|Spill code and unrolling email@example.com (Stephan Ceram) (2008-12-11)|
|Re: Spill code and unrolling SidTouati@inria.fr (Sid Touati) (2008-12-12)|
|Re: Spill code and unrolling firstname.lastname@example.org (Giridhar S) (2008-12-13)|
|Re: Spill code and unrolling email@example.com (Walter Banks) (2008-12-15)|
|From:||Stephan Ceram <firstname.lastname@example.org>|
|Date:||11 Dec 2008 14:43:00 GMT|
|Keywords:||optimize, registers, question|
|Posted-Date:||12 Dec 2008 10:20:09 EST|
I've a question about loop unrolling. Let's assume that you compile
your program without loop unrolling in advance to check if the loops
which are candidates for loop unrolling contain any spill code. If so,
it is very likely that after loop unrolling the contained spill code
is duplicated by the number of how often this loop is unrolled.
Now, I was wondering if it would be a good heuristic for a loop
unroller to skip loops containing spill code. What do you think? Is it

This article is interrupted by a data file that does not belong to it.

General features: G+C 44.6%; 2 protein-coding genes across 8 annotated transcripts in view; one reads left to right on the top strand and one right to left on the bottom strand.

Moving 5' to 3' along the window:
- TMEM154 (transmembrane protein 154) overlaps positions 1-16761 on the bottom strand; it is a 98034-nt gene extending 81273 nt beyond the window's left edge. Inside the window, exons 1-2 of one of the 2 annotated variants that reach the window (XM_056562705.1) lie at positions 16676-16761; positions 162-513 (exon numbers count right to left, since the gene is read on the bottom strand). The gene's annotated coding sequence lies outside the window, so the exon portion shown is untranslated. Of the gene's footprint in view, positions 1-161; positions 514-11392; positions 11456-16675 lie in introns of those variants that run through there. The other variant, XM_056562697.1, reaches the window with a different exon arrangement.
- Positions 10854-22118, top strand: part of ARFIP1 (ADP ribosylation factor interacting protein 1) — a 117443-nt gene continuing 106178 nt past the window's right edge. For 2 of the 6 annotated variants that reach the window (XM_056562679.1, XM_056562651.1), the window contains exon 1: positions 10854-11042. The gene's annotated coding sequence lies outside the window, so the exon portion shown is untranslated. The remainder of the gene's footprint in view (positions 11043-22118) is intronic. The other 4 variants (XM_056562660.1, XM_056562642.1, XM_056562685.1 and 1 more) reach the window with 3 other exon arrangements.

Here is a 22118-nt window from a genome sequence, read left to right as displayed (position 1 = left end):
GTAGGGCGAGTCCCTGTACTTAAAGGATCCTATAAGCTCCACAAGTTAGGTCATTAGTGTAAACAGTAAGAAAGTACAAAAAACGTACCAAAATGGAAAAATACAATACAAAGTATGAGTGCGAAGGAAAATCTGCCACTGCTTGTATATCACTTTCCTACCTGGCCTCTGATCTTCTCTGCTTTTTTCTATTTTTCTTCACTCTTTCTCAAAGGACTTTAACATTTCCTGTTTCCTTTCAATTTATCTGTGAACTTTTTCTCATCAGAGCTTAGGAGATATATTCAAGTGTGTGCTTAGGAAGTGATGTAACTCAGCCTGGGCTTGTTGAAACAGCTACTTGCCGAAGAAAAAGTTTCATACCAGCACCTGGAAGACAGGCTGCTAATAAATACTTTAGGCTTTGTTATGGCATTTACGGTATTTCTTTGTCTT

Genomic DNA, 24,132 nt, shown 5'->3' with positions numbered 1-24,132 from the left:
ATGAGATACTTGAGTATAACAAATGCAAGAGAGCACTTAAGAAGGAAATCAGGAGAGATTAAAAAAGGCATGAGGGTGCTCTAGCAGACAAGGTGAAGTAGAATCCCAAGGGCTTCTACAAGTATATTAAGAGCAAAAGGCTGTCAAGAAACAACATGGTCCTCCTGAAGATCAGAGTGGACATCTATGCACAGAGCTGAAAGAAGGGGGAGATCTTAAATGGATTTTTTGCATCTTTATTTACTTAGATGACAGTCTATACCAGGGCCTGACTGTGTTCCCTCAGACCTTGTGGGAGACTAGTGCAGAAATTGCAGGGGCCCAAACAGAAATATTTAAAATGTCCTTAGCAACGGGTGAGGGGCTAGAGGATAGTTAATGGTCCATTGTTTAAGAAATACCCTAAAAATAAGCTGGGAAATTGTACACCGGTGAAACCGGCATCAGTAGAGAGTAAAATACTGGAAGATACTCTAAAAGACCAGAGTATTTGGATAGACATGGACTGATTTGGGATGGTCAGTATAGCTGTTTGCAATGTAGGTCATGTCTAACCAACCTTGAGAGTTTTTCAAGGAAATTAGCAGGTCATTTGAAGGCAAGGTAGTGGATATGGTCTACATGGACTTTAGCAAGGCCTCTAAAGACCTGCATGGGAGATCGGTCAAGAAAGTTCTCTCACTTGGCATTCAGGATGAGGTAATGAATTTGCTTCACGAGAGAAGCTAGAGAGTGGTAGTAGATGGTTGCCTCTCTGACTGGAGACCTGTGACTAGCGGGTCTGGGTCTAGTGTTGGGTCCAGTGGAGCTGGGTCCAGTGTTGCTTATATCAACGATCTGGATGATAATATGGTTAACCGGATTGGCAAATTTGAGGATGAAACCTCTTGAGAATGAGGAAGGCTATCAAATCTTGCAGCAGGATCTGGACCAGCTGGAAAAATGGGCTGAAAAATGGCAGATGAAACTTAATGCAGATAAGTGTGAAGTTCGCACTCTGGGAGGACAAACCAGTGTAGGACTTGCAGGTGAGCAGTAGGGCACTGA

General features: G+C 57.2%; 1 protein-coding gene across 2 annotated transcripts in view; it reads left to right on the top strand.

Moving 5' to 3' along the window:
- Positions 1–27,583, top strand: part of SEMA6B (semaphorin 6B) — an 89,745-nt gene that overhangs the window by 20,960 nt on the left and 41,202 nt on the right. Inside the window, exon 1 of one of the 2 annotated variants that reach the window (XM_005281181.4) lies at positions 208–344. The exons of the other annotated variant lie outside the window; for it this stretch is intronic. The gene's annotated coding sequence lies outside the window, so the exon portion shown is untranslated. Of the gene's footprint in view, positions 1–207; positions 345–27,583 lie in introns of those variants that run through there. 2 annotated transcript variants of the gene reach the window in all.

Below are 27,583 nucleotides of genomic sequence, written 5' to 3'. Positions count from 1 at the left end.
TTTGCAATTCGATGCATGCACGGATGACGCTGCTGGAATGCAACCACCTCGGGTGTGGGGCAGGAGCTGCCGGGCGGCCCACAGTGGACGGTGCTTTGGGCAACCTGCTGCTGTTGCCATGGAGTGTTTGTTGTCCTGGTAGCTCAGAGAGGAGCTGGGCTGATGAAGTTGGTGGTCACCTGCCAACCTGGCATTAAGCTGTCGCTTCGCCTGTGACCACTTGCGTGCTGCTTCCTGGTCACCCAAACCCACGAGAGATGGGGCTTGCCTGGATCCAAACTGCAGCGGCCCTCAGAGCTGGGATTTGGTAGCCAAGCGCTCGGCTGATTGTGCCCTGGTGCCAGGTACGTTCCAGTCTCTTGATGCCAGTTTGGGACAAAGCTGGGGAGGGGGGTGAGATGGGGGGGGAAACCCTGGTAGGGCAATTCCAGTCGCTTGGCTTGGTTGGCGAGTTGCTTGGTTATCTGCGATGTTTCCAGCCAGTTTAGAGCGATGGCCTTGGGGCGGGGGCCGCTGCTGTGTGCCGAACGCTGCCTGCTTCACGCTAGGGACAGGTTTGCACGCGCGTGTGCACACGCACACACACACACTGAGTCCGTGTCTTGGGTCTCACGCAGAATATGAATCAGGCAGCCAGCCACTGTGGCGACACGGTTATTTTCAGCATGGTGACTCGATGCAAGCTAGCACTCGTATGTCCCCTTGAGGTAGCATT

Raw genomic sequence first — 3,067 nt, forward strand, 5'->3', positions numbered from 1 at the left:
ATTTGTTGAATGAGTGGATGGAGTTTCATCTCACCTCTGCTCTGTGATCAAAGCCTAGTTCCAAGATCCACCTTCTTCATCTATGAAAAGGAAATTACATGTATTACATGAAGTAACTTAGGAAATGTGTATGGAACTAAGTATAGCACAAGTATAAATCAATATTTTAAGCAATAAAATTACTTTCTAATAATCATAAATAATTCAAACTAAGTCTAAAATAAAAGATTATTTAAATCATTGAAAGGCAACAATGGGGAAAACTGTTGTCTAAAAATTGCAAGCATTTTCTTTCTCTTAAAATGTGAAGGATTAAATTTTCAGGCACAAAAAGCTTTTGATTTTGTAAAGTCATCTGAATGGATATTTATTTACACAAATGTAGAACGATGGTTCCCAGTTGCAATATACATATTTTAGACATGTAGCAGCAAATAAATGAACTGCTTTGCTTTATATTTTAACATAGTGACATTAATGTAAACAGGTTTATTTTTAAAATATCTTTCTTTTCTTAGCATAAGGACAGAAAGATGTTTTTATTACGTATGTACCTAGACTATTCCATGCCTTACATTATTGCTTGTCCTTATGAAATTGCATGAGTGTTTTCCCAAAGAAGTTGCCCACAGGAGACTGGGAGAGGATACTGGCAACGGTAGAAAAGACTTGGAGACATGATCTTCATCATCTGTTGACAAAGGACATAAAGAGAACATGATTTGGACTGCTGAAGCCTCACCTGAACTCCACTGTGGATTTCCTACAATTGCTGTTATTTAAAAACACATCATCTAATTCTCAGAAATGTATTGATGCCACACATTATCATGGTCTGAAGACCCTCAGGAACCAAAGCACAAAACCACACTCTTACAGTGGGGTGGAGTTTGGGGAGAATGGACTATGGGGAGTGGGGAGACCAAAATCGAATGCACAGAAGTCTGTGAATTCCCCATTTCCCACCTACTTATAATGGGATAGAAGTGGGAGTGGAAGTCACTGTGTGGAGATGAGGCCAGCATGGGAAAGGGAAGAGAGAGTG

still useful to unroll such loops (since the positive effects of
unrolling will overbalance) or will the additional spill code probably
decrease the total program execution time (or just negligibly improve
it), thus unrolling of these loops should be omitted?
It is also an interesting question, how this scenario will effect the
program execution time for systems with and without caches.
Intuitively, I would assume that in a system with data caches, the
additional spill code will have in total a negative influence on the
unrolled code. Without data caches, I don't really know what could be
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